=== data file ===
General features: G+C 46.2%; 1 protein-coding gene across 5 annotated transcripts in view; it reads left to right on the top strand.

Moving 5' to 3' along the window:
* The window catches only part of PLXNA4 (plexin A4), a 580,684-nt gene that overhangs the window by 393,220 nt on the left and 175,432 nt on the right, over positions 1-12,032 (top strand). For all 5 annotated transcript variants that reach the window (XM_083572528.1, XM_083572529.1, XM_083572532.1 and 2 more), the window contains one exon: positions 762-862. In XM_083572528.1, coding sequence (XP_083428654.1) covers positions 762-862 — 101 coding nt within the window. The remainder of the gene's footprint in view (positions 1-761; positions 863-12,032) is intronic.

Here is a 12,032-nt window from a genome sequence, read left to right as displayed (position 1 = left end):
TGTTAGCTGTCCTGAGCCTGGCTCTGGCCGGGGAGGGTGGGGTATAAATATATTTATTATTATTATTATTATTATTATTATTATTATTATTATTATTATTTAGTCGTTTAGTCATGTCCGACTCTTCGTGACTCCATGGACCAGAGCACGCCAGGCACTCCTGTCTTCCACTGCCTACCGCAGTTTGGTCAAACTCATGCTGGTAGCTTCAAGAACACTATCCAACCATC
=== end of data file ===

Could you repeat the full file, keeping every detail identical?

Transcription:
General features: G+C 46.2%; 1 protein-coding gene across 5 annotated transcripts in view; it reads left to right on the top strand.

Moving 5' to 3' along the window:
* The window catches only part of PLXNA4 (plexin A4), a 580,684-nt gene that overhangs the window by 393,220 nt on the left and 175,432 nt on the right, over positions 1-12,032 (top strand). For all 5 annotated transcript variants that reach the window (XM_083572528.1, XM_083572529.1, XM_083572532.1 and 2 more), the window contains one exon: positions 762-862. In XM_083572528.1, coding sequence (XP_083428654.1) covers positions 762-862 — 101 coding nt within the window. The remainder of the gene's footprint in view (positions 1-761; positions 863-12,032) is intronic.

Here is a 12,032-nt window from a genome sequence, read left to right as displayed (position 1 = left end):
TGTTAGCTGTCCTGAGCCTGGCTCTGGCCGGGGAGGGTGGGGTATAAATATATTTATTATTATTATTATTATTATTATTATTATTATTATTATTATTATTTAGTCGTTTAGTCATGTCCGACTCTTCGTGACTCCATGGACCAGAGCACGCCAGGCACTCCTGTCTTCCACTGCCTACCGCAGTTTGGTCAAACTCATGCTGGTAGCTTCAAGAACACTATCCAACCATC